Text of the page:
Overactive bladder is a condition that relates to storage of urine in the bladder. In this condition the muscle in the bladder wall may be unstable, which can cause urine leakage.
Around 19 percent of adults in the United States are known to have overactive bladder, also known as OAB. The main symptoms of OAB include a sudden or uncontrollable need to urinate and frequent urination.
Several treatments exist to manage OAB symptoms. Doctors tend to recommend lifestyle or behavioural changes initially, but many medications are also available . Further treatments and surgical options are also available in severe cases.
As OAB is classed as a “symptoms complex” rather than a disease, most treatment plans focus on addressing symptoms.
Initial low-risk options include:
- helpful lifestyle changes
- physical exercises
- mental techniques
The symptoms of OAB can be controlled with exercises that help strengthen the following areas:
- pelvic floor
- lower abdominal muscles
A strong abdominal core, lower back, and inner thigh and hip muscles can also help.
One of the most commonly used OAB exercises, called Kegels, target the pelvic floor muscles and urinary sphincter.
There are other options to help condition the pelvic floor, such as:
- electrical stimulation
Dietary changes can often help OAB symptoms.
Diuretics increase urine output and should be avoided, these include:
- salty foods
Spicy and acidic foods and drinks also contain chemicals that irritate the bladder lining.
Monitoring fluid intake
Monitoring fluid intake is also a large component of most OAB treatment plans.
Knowing how much fluid is drunk and how long it takes to exit the body helps give context to symptoms.
While remaining hydrated is important, reducing fluid intake levels by
Mental and other strategies can also help individuals gain more control over OAB symptoms and in turn reduce their severity. These include:
- Bladder training techniques help condition the mind to ignore or delay the urge to urinate. This works by slowly increasing the time between trips to the washroom.
- Setting and sticking to a set urination schedule can also train the mind to defer urges.
- Wearing absorbent pads may help those with moderate to severe cases of OAB to overcome the initial fear of accident.
- Keeping a diary of OAB symptoms and accidents may also help identify individual factors that worsen symptoms.
Additional behavioral therapies to treat OAB include stopping or addressing certain lifestyle habits that increase OAB symptoms. These include:
Being overweight also puts pressure on the bladder and urinary organs intensifying OAB symptoms.
If initial treatments don’t successfully reduce OAB symptoms, many treatment options involving medication exist.
The most commonly prescribed class of medication used to treat OAB symptoms are a type of anti-cholinergics, called anti-muscarinics.
Anti-muscarnics reduce the activity of the muscle in the wall of the bladder by blocking its receptors. This usually reduces urinary urgency and frequency.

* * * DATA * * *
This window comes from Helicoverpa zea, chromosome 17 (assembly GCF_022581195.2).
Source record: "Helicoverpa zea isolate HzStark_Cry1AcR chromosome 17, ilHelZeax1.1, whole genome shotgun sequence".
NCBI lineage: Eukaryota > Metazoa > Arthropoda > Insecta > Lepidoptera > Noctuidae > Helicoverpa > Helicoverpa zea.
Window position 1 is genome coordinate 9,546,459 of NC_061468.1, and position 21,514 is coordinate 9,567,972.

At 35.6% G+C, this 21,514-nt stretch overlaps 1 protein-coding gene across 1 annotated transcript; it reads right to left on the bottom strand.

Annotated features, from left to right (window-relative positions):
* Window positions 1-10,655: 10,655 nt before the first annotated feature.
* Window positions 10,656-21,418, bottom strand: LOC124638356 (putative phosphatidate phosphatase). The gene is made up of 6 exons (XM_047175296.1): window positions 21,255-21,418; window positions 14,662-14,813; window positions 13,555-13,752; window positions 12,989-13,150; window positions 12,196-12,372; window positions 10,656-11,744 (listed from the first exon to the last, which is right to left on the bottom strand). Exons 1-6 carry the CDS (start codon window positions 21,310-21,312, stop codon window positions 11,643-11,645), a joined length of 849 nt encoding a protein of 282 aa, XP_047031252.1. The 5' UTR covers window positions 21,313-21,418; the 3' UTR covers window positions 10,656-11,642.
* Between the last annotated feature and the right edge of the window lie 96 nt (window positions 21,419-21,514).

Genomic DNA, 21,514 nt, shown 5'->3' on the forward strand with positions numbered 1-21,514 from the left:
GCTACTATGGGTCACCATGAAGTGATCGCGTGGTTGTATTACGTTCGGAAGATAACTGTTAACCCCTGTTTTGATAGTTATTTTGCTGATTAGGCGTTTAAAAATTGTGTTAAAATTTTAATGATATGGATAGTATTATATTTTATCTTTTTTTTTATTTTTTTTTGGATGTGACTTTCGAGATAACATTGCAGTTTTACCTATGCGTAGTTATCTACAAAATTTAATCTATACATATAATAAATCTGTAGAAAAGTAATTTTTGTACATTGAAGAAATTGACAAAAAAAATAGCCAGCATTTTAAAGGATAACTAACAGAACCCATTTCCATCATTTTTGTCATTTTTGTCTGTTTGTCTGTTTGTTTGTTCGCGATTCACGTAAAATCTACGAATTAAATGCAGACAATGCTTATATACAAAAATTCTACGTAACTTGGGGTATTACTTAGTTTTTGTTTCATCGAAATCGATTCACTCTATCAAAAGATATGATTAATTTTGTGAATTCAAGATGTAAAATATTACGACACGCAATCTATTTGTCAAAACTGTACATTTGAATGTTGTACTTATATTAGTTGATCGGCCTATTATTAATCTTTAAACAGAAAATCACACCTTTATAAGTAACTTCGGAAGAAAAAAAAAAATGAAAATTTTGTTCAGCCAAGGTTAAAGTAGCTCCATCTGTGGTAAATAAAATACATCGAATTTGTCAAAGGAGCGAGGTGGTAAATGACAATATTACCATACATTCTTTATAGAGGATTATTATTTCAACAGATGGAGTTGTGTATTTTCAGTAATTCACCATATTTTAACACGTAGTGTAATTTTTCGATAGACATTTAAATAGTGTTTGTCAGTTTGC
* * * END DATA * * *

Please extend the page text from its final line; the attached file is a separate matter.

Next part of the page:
The most commonly prescribed anti-muscarinic medications include:
- oxybutynin (Ditropan transdermal patch, Ditropan XL, Oxytrol, Anutrol)
- solifenacin (Vesicare)
- tolterodine (Detrol)
- fesoterodine (Toviaz)
- trospium (Sanctura)
- oxybutynin chloride (Gelnique)
- darifencin (Enablex)
Mirabegron, marketed as Myrbetriq, is becoming more widely used depending on individual history and risk factors.
This medication works to relax bladder muscles, increasing the amount of urine the bladder can hold.
Increasing bladder capacity also increases the amount of urine expelled during urination. This reduces the number of individual washroom visits throughout the day.
Mirabegron has several known side effects, including:
If medication is not effective, further treatment for OAB includes the use of devices to send electrical signals to nerves, changing how they work.
This treatment is called neuromodulation therapy. It is only used in severe OAB cases or when all other treatment options have failed.
One specific type of neuromodulation therapy used is called sacral neuromodulation (SNS). It involves two surgeries to implant an electronic pacemaker of sorts.
Once activated, the pacemaker sets the activity rate of the sacral nerve, which relays signals between the spinal cord and bladder.
Studies have found that SNS therapies may be on average
Percutaneous tibial nerve simulation
A less invasive option called percutaneous tibial nerve stimulation (PNTS) is also available. It only takes about half an hour per session to perform and is usually done in a doctor’s office.
In PNTS, a needle electrode is inserted near the ankle that delivers electrical pulses to the tibial nerve. This nerve is linked directly to the sacral nerve.
As in SNS, these electrical pulses help block inappropriate bladder signaling.
For some with OAB, Botox may offer a more convenient treatment option. The effect of Botox injections can last for several months and treatment sessions may only be necessary once or twice yearly.
Botox may also be used in combination with anti-muscarinic medications and is considered to have fewer side effects than many other treatments.
If further OAB treatment options prove ineffective or inappropriate for certain individuals, surgery may be performed.
Most OAB surgeries aim to reduce severe symptoms by increasing bladder storage capacity and reducing overall bladder pressure.
In extreme cases, the bladder can be removed and replaced with a surgically constructed version of the organ or an external sac to collect urine.
Few alternative treatments or complementary therapies are recommended for OAB treatment.
Some herbal remedies have also